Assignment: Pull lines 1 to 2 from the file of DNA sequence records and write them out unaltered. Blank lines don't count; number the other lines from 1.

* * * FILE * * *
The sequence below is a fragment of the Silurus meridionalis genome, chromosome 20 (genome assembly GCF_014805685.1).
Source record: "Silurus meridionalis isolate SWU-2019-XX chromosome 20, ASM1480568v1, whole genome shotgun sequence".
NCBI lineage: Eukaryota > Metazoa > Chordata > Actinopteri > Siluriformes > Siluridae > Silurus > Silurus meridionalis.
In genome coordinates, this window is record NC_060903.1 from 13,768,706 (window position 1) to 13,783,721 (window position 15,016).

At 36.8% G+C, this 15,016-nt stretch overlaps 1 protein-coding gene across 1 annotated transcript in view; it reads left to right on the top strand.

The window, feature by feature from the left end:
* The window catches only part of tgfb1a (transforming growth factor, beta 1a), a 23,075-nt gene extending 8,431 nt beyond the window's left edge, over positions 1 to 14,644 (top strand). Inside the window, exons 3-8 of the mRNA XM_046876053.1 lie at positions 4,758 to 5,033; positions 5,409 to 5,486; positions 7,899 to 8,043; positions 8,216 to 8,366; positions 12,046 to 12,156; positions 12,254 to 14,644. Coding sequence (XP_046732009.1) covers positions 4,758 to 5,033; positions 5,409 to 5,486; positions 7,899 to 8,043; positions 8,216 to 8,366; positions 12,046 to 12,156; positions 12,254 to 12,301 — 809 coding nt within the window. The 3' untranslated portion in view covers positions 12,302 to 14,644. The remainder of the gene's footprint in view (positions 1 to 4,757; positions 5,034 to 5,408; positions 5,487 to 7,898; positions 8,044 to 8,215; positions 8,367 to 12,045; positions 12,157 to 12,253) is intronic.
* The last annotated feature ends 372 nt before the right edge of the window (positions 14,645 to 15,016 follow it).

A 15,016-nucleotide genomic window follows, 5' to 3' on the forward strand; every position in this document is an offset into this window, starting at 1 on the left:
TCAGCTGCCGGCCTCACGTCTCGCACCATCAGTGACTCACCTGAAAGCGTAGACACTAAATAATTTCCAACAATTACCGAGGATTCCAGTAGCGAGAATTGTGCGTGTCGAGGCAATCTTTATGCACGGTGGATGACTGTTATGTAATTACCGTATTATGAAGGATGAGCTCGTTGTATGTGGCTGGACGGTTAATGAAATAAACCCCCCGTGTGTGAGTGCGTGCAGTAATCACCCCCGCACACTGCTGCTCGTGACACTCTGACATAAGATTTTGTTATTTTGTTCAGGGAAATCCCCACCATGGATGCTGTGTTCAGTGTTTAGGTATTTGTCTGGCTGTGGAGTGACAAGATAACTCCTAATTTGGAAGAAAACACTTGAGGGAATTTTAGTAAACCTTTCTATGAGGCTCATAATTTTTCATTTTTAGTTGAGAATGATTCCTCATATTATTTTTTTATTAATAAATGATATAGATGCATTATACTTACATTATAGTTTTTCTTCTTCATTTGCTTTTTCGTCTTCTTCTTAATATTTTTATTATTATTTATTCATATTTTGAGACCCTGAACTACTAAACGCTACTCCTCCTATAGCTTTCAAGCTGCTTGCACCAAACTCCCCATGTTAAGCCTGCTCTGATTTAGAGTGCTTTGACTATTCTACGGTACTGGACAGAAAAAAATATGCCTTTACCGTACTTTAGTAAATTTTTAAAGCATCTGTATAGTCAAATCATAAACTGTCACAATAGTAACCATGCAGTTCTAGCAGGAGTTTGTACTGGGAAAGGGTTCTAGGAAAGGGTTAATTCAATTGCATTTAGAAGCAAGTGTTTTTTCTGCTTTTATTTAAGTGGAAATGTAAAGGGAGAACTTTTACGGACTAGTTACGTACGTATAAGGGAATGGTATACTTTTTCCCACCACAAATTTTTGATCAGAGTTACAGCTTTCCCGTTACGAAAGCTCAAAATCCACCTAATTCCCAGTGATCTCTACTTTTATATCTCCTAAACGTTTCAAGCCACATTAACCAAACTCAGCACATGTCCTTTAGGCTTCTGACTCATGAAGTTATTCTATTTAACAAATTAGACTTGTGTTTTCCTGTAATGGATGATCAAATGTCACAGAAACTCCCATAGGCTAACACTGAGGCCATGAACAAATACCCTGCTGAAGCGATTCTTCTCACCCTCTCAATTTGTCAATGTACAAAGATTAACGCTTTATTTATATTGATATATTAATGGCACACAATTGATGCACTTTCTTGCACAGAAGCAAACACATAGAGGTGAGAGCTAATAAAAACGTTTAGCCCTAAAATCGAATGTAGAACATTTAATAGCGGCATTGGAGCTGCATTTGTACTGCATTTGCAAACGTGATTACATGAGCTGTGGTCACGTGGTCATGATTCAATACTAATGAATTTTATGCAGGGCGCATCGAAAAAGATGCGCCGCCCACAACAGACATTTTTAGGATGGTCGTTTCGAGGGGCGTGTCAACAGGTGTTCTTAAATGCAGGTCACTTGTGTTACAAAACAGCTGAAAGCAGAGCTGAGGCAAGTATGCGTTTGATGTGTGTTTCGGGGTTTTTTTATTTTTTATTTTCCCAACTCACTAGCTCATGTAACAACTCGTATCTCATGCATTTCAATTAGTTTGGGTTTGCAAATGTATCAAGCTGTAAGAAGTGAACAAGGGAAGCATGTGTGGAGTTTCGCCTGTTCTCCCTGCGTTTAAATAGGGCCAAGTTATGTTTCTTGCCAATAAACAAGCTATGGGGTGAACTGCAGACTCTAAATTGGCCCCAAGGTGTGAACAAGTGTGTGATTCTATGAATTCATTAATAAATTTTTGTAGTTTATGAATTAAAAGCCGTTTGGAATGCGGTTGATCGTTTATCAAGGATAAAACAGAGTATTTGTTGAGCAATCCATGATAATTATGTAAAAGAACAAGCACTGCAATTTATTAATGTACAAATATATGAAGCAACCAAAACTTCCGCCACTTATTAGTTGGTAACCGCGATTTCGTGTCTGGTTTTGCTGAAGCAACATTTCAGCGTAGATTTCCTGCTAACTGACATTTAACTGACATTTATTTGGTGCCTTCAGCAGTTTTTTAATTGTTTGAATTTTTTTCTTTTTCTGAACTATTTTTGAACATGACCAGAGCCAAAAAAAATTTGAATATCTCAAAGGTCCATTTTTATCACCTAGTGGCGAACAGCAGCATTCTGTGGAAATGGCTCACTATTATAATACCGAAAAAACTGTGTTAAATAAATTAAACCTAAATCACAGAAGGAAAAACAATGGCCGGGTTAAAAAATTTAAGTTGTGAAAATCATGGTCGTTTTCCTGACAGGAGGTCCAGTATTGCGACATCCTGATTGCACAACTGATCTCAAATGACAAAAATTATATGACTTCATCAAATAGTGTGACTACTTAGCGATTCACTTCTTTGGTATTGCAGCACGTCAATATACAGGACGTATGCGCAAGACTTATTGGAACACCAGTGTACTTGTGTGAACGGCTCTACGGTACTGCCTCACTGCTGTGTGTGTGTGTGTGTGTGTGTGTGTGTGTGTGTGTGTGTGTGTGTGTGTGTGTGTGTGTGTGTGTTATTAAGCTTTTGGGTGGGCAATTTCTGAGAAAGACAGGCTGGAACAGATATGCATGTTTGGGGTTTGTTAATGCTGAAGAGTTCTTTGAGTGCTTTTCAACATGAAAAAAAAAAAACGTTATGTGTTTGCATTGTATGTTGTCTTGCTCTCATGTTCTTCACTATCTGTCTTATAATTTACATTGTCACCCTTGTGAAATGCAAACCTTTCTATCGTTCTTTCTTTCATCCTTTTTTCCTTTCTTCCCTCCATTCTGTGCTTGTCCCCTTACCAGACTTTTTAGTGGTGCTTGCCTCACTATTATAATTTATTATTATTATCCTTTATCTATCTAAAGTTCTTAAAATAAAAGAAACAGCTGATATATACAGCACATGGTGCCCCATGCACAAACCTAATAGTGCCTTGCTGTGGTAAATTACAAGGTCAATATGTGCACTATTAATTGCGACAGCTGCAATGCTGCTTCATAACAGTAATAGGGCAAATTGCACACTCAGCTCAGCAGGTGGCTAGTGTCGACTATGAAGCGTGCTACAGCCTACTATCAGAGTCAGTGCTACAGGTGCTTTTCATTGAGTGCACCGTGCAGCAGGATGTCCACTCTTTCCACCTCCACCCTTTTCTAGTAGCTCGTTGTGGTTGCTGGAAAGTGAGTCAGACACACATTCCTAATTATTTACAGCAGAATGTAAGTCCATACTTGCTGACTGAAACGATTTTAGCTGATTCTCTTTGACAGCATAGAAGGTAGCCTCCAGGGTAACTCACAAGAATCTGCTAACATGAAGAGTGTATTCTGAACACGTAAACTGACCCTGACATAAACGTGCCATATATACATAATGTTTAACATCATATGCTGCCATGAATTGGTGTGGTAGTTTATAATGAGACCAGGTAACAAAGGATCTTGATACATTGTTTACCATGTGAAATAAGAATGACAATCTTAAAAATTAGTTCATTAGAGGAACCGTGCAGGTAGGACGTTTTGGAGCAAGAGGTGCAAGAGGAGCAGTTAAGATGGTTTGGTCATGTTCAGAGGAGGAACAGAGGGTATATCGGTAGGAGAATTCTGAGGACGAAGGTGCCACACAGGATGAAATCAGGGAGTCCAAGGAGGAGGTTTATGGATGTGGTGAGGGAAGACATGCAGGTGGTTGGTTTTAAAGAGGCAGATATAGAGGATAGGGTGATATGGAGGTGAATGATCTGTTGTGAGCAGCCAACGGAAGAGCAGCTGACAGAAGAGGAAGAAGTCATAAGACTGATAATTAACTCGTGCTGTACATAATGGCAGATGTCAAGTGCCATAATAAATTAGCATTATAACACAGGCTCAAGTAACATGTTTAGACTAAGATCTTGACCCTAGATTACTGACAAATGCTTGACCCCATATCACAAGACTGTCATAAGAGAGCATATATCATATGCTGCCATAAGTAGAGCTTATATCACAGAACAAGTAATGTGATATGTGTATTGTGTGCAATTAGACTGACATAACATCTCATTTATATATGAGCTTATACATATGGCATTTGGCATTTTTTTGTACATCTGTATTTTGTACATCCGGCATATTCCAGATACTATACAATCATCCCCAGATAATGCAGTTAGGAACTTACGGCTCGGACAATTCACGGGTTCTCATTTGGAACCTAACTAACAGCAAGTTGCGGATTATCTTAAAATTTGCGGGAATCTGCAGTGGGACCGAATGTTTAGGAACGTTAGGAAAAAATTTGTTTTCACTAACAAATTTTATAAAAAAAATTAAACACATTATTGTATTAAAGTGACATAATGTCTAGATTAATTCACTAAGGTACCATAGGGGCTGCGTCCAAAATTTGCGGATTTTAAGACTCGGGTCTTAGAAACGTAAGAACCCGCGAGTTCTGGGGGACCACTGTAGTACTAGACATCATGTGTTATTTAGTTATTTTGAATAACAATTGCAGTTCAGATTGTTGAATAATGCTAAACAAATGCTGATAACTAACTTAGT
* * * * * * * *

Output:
The sequence below is a fragment of the Silurus meridionalis genome, chromosome 20 (genome assembly GCF_014805685.1).
Source record: "Silurus meridionalis isolate SWU-2019-XX chromosome 20, ASM1480568v1, whole genome shotgun sequence".